Comparing The Bachelor to The Bachelorette, she said the women competing for “love” on ABC's The Bachelor are portrayed as catty, desperate, and heartbroken when they're forced to leave the competition. But the guys vying for the hand of The Bachelorette are only assumed to leave the show with a bruised ego or to leave “empty-handed,” which suggests the woman is a commodity to be won, completely taking the notion of potential love out of the equation.
As for reality TV's track record when it comes to minorities, Pozner points out that people of color are barely visible, rarely the central figure, and often they appear in just the first few episodes of a competition program before they are eliminated. When they are not invisible, they're often conforming to culturally ingrained stereotypes such as “the angry black woman” (think: Omarosa on The Apprentice or any number of contestants on America's Next Top Model) or they're put in leading roles on what Pozner calls modern-day minstrel shows like 2006's VH1 embarrassment, Flavor of Love (women competed for the affection of Flavor Flav).
“Black men were buffoons and fools and you had the idea that black women were not only uneducated and unintelligent, but they were hyper-sexual and promiscuous,” she said. “Then you've got a VH1 show like From Gs to Gents where basically black and Latino men were portrayed as criminal thugs, pimps, and assorted ne'er-do-wells who could only possibly become rehabilitated into upstanding sophisticated gentlemen through the benevolent help of Viacom. That is so, so problematic.”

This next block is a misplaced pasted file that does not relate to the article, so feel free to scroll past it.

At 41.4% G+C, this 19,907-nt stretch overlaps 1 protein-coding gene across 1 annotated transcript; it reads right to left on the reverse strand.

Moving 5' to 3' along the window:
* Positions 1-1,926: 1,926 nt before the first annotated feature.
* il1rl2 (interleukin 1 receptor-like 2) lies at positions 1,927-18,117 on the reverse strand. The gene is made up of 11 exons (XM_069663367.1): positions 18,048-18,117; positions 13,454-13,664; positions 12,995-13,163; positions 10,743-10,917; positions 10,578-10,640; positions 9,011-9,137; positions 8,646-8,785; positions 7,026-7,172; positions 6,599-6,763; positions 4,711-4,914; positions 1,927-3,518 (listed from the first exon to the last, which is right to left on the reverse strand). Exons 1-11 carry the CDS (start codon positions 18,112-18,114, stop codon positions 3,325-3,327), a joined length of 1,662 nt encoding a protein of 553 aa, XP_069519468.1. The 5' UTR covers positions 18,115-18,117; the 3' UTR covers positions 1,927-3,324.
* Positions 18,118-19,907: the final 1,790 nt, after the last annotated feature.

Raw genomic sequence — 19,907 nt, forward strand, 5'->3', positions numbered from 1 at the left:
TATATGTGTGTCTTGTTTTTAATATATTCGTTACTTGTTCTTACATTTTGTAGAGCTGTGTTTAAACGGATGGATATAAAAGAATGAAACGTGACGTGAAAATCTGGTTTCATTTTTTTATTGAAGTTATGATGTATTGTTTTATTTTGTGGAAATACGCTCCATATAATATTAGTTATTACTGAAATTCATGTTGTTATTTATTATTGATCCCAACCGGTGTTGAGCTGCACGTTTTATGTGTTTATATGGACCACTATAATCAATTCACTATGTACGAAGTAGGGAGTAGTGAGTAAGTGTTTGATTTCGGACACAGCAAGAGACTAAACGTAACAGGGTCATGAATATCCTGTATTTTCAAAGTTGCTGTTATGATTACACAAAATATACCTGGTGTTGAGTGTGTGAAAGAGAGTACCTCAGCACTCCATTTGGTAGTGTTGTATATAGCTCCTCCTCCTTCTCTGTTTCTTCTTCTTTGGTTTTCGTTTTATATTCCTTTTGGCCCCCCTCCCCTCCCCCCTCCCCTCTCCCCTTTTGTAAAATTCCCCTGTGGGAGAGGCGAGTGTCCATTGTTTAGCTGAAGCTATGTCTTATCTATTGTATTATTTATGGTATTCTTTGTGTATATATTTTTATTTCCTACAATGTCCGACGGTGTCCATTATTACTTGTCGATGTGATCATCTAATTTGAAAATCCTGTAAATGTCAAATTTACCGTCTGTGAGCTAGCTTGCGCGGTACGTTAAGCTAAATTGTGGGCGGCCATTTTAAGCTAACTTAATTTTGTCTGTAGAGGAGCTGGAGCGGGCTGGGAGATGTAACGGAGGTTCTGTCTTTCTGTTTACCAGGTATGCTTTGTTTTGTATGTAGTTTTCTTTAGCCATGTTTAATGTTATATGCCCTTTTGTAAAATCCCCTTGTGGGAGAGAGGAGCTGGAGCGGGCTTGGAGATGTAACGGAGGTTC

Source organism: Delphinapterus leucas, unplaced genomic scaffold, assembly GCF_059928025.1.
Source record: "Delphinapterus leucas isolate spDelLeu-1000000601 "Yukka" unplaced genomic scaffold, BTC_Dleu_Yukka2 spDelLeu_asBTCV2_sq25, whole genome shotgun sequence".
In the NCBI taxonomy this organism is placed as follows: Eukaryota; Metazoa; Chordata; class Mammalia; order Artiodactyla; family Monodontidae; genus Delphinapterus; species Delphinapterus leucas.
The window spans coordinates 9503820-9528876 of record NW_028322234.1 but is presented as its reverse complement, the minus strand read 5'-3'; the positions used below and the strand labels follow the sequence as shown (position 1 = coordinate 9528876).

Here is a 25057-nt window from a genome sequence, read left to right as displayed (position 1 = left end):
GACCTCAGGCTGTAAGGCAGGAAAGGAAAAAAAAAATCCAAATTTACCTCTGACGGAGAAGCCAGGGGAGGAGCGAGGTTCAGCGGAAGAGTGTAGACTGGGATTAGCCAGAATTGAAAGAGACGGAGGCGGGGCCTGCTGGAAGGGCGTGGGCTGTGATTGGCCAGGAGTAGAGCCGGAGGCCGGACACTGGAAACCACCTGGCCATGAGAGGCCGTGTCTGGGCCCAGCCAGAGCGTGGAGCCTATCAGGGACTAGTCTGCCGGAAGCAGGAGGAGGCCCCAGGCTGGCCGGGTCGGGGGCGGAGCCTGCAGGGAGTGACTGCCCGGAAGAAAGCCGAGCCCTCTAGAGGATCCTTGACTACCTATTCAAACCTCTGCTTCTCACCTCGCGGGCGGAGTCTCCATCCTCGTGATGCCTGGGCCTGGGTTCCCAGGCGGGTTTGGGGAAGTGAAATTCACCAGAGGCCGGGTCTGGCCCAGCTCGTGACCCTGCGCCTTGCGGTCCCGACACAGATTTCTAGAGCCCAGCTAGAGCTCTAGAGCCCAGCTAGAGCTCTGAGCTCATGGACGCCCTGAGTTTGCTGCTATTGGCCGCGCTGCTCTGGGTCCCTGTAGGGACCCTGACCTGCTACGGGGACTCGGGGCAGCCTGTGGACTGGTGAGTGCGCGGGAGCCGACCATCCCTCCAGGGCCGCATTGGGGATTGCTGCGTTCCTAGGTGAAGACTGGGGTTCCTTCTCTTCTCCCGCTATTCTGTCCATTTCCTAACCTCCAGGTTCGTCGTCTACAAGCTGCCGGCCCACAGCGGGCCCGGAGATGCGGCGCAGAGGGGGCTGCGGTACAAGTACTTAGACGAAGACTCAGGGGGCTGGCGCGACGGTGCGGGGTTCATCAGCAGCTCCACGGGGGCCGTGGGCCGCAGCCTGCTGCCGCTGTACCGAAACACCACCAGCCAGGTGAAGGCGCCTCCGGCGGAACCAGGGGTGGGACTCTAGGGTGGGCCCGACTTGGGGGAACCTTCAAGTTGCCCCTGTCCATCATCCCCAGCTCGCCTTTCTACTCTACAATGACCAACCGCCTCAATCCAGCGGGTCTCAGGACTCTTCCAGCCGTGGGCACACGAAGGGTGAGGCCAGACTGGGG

She acknowledged that some reality shows do a better job than others — Project Runway features artists of assorted ethnicities on a regular basis — but for the most part black professionals are rarely shown.
“We're not seeing people of color in the name of ‘reality' engaging in day-to-day life in ways that show the diversity of their experience,” she said. “Or forget about the diversity of their experience; they're not even showing them as human beings with dignity at all.”
As Pozner points out in her book, media is our most common element of socialization. When reality TV is placed in the larger context of television, where generally the majority of scripted series under-represent people of color, then reality TV does an even greater disservice.
“If reality TV is the place we're seeing more people of color and this is the way they are portrayed, how problematic is that?” she said.
Pozner advises viewers to become more critical of the shows they see. As executive director of Women in Media & News, she advocates training the next generation of media consumers to see through entertainment-industry hype, the product-placement deals that function as advertising, and the unreal situations reality shows employ.
“It's not my job to get viewers to divorce The Real Housewives or dump The Bachelor,” she said. “I'm trying to get people to learn how to retrain their critical eye. No matter how entertaining a show may or may not be, there is still so much going on under the surface in terms of commercial and ideological persuasion.”
The Block News Alliance consists of The Blade and the Pittsburgh Post-Gazette. Rob Owen writes for the Post-Gazette.